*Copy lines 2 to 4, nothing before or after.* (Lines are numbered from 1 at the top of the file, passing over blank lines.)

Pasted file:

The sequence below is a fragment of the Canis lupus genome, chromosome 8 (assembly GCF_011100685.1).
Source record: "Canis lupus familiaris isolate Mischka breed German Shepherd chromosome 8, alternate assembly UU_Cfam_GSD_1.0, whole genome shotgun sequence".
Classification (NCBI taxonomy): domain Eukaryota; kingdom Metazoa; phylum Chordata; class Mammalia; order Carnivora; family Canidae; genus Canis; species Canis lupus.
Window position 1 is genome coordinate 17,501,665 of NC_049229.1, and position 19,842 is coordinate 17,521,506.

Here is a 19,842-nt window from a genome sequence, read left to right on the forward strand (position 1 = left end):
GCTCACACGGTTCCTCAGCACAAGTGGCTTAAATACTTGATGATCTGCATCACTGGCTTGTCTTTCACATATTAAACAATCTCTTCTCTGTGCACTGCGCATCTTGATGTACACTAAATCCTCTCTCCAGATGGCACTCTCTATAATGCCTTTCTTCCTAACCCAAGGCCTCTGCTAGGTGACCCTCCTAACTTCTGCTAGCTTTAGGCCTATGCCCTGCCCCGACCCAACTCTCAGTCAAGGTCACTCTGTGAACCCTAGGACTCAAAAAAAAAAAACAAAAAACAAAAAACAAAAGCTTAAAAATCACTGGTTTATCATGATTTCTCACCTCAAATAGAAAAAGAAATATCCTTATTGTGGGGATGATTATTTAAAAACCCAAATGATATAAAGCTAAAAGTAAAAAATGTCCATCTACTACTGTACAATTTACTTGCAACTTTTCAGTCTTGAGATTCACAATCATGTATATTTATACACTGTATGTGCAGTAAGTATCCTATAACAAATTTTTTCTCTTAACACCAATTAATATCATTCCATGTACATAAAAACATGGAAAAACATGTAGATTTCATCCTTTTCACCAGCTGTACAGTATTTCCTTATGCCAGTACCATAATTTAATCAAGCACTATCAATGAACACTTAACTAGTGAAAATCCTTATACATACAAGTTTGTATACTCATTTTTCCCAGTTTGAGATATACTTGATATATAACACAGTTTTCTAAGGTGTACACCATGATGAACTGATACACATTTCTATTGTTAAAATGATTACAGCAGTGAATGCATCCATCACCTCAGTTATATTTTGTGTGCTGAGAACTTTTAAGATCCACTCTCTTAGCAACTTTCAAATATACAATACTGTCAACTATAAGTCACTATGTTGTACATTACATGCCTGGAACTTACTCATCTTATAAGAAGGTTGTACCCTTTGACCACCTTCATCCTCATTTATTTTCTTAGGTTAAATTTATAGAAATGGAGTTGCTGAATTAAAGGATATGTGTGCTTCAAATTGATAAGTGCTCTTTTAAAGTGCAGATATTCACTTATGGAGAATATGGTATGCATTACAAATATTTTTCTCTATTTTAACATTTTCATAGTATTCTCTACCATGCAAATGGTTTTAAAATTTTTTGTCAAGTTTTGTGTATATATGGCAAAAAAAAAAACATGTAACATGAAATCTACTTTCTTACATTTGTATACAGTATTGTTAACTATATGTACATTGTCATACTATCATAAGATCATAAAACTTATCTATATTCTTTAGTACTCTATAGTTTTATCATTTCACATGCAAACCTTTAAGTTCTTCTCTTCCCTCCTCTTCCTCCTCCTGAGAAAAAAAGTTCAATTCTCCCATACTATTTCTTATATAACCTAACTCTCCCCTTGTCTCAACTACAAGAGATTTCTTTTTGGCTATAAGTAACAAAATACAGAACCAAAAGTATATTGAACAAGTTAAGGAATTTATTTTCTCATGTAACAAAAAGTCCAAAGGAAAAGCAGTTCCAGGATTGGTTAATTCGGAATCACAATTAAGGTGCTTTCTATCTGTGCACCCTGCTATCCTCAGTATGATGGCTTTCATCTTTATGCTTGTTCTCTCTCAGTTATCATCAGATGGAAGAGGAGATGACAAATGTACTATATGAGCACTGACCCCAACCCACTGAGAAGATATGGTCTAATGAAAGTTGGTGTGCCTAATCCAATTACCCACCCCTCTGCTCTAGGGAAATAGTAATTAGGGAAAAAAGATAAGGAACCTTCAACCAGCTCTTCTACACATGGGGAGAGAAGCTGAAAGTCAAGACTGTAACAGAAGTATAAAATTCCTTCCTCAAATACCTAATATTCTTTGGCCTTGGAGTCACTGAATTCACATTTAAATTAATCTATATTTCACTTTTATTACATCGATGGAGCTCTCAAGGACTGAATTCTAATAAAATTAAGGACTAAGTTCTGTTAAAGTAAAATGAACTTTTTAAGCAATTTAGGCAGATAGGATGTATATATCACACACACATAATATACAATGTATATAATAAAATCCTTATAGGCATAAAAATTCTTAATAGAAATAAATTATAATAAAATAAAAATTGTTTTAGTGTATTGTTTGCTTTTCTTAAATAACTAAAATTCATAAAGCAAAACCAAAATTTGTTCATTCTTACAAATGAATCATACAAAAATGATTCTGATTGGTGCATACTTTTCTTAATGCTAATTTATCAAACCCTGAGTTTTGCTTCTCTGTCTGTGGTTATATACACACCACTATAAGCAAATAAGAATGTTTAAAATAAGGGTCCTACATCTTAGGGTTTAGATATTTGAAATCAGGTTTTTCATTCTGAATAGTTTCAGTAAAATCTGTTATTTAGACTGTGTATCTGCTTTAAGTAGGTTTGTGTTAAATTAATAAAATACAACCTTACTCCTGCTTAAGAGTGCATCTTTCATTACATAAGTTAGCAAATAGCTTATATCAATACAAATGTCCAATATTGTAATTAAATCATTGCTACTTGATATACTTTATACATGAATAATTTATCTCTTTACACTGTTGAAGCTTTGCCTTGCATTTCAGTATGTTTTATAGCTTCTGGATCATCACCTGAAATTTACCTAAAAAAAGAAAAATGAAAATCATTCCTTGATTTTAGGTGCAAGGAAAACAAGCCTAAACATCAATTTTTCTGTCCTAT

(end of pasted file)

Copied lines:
Source record: "Canis lupus familiaris isolate Mischka breed German Shepherd chromosome 8, alternate assembly UU_Cfam_GSD_1.0, whole genome shotgun sequence".
Classification (NCBI taxonomy): domain Eukaryota; kingdom Metazoa; phylum Chordata; class Mammalia; order Carnivora; family Canidae; genus Canis; species Canis lupus.
Window position 1 is genome coordinate 17,501,665 of NC_049229.1, and position 19,842 is coordinate 17,521,506.